By John Kemp
LONDON, Aug 8 (Reuters) - As output from other fields in the North Sea declines, global oil prices are increasing being driven by production problems and maintenance at a single, mid-sized field 60 miles northeast off the coast of Aberdeen in Scotland.
Buzzard, owned and operated by Nexen, which has a 43 percent stake, with minority shares owned by Suncor (30 percent), BG Group (22 percent) and Edinburgh Oil and Gas (5 percent), has assumed outsized importance in setting oil prices around the world.
In 2010 and 2011, Buzzard output averaged 182,000 bpd and 141,000 bpd, accounting for 43 percent and 40 percent respectively of all oil in the Forties system, and 18 percent and 17 percent respectively of all output from the UK North Sea. The share would have been higher if Buzzard output had not been depressed by previous production problems.
Via the Forties pipeline and the Brent futures contract, production from Buzzard is playing a decisive role driving prices for almost 60 million bpd of crude sold every day across Europe, Africa, the Middle East and Asia.
Buzzard’s outsized role in the determination of prices raises serious questions about the liquidity and representativeness of the current Brent benchmark.
The susceptibility of Brent futures and global prices to output fluctuations from one small field suggests the current pricing system is not working properly.
The benchmark Brent futures contract, most widely traded on the IntercontinentalExchange (ICE), settles against the Brent index.
The index is based on assessed prices for a basket of crudes from four separate pipeline systems in the North Sea: Brent itself, Forties, Oseberg and Ekofisk, together known as BFOE.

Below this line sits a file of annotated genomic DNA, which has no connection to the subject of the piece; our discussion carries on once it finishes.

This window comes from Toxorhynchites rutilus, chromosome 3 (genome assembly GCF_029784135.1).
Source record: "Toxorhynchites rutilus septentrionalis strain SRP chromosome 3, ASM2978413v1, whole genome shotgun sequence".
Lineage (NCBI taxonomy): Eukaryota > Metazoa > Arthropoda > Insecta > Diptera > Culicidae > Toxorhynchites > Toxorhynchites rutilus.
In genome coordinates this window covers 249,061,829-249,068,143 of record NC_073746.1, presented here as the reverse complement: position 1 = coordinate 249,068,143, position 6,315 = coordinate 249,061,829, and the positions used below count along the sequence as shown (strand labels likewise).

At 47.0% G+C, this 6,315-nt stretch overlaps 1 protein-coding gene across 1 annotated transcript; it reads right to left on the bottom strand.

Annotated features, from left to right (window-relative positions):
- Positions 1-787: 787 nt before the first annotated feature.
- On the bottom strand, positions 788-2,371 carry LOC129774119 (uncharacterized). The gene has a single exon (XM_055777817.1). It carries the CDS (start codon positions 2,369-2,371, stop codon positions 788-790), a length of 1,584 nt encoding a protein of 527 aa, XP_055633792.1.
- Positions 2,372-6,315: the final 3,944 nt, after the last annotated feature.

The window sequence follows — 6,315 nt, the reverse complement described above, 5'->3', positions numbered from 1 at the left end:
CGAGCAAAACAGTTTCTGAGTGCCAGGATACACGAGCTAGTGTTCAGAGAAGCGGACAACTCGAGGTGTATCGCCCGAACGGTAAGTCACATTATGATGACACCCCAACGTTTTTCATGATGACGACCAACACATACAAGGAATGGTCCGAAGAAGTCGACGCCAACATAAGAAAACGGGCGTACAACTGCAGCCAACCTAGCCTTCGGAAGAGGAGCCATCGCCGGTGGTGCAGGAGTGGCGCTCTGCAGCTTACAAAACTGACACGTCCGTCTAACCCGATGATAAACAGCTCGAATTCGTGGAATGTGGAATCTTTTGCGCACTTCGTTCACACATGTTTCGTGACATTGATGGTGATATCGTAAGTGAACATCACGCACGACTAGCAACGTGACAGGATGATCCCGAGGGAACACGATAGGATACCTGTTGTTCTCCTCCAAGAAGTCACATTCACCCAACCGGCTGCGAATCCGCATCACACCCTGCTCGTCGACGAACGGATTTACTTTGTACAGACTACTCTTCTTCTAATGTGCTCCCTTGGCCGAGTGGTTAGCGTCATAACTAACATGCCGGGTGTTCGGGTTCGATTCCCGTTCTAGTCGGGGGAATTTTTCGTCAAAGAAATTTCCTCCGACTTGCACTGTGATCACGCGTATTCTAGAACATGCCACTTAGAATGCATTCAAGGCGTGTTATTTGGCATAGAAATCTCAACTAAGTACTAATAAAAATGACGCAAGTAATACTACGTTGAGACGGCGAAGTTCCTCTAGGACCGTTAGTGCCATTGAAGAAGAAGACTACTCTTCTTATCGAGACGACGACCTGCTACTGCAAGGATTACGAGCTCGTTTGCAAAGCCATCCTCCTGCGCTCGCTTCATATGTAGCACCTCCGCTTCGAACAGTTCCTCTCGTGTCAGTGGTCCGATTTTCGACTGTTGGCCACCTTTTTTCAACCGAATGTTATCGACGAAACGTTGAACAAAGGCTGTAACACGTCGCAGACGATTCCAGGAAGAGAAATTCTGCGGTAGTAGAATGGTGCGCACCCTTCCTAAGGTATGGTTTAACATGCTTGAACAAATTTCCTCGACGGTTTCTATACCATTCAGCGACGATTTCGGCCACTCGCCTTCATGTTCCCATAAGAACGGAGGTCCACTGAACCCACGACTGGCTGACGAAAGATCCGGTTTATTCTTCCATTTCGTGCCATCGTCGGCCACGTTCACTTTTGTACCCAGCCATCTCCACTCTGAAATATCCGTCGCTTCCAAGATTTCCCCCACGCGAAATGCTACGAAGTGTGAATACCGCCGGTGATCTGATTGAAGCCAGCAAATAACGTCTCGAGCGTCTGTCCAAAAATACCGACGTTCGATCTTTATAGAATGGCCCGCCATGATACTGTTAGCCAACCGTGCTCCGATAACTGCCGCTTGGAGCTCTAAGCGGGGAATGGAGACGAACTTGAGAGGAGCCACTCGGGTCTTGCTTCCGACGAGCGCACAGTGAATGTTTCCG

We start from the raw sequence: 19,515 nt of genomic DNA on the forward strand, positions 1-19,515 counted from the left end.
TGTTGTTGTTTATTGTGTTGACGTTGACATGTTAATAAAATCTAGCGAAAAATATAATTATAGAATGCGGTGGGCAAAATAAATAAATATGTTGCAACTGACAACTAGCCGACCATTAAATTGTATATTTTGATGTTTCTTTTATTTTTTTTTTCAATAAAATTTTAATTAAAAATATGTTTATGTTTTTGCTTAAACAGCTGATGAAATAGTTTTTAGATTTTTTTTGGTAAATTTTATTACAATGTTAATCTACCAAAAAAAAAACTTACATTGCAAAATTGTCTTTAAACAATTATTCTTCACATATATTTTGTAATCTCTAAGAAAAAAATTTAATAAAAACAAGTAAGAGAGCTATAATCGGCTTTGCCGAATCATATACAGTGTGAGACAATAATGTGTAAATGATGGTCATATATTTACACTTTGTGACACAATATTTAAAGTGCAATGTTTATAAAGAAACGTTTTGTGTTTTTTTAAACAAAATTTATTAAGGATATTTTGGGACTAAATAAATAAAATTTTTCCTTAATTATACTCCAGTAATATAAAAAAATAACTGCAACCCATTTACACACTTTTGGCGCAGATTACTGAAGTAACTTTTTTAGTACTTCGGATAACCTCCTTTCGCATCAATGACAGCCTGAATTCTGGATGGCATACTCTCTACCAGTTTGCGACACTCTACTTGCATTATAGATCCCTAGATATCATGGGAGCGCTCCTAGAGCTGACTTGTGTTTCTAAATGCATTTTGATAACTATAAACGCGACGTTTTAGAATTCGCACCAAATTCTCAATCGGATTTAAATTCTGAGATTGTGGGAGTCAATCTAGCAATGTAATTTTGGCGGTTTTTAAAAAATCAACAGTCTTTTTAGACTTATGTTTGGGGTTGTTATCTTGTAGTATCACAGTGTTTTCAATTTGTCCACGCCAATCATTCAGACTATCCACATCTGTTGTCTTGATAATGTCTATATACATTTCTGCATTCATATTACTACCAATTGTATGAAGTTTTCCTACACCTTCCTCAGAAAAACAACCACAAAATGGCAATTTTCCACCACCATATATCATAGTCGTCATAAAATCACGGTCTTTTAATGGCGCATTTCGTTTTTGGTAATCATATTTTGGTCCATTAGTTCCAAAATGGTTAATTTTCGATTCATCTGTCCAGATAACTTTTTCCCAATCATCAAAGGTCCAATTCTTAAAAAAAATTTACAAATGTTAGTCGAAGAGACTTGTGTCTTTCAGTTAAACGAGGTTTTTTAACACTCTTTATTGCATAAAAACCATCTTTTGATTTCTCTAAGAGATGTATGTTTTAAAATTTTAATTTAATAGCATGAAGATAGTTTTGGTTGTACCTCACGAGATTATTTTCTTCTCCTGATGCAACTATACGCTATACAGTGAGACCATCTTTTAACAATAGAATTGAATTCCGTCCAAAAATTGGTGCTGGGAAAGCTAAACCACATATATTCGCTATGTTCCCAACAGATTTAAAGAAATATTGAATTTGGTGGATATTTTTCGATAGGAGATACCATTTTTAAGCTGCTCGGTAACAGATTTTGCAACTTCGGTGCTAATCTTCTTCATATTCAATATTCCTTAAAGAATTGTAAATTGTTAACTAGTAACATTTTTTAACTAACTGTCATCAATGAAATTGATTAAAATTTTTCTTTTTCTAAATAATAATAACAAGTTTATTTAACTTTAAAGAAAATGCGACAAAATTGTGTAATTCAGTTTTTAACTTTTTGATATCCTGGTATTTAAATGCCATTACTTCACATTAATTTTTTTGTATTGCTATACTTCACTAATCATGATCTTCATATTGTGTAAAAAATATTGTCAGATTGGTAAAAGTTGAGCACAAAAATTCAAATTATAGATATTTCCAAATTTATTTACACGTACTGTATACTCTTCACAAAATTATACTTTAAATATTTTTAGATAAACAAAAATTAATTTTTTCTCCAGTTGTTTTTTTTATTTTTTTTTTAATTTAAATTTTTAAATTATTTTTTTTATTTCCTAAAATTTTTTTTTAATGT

But rather than being based on an average price for the four streams, the index is set by the cheapest to deliver, which is normally Forties, owing to its higher sulphur, making it less desirable for refiners.
Forties sets the price of BFOE, which in turn acts as the benchmark for around two-thirds of the world’s crude daily oil production of 90 million barrels, mostly in the eastern hemisphere, through a complex web of official selling prices and differentials.
However, the physical basis of the Brent futures contract has become increasingly narrow in recent years as output from North Sea fields connected to the four pipeline systems declines.
In September, total production of BFOE is set to fall to a record low of 720,000 bpd, according to Reuters calculations, based on loading programmes announced by operators. It is the lowest since the system was reformed to include Forties and Oseberg alongside Brent in 2002.
More importantly, production of the decisive Forties grade will fall to only 200,000 bpd because of scheduled maintenance on Buzzard.
Forties is normally the most plentiful of the four streams. In September it will drop behind Ekofisk (output from the Brent and Oseberg systems is much smaller).